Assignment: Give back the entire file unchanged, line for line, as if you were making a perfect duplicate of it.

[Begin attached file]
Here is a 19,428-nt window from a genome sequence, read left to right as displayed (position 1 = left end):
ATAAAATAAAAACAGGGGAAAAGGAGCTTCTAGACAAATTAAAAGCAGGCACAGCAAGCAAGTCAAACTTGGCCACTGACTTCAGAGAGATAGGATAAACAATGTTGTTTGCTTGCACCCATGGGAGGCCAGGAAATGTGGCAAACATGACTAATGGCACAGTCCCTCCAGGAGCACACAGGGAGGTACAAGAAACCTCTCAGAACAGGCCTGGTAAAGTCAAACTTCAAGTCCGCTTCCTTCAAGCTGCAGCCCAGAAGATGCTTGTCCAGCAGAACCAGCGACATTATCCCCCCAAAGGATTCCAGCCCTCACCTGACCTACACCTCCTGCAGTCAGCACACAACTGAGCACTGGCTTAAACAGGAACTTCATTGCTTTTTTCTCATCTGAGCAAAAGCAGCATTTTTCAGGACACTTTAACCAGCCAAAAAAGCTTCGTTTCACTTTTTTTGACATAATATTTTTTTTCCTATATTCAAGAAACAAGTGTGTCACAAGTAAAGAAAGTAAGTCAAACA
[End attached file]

Here is a 19,428-nt window from a genome sequence, read left to right as displayed (position 1 = left end):
ATAAAATAAAAACAGGGGAAAAGGAGCTTCTAGACAAATTAAAAGCAGGCACAGCAAGCAAGTCAAACTTGGCCACTGACTTCAGAGAGATAGGATAAACAATGTTGTTTGCTTGCACCCATGGGAGGCCAGGAAATGTGGCAAACATGACTAATGGCACAGTCCCTCCAGGAGCACACAGGGAGGTACAAGAAACCTCTCAGAACAGGCCTGGTAAAGTCAAACTTCAAGTCCGCTTCCTTCAAGCTGCAGCCCAGAAGATGCTTGTCCAGCAGAACCAGCGACATTATCCCCCCAAAGGATTCCAGCCCTCACCTGACCTACACCTCCTGCAGTCAGCACACAACTGAGCACTGGCTTAAACAGGAACTTCATTGCTTTTTTCTCATCTGAGCAAAAGCAGCATTTTTCAGGACACTTTAACCAGCCAAAAAAGCTTCGTTTCACTTTTTTTGACATAATATTTTTTTTCCTATATTCAAGAAACAAGTGTGTCACAAGTAAAGAAAGTAAGTCAAACA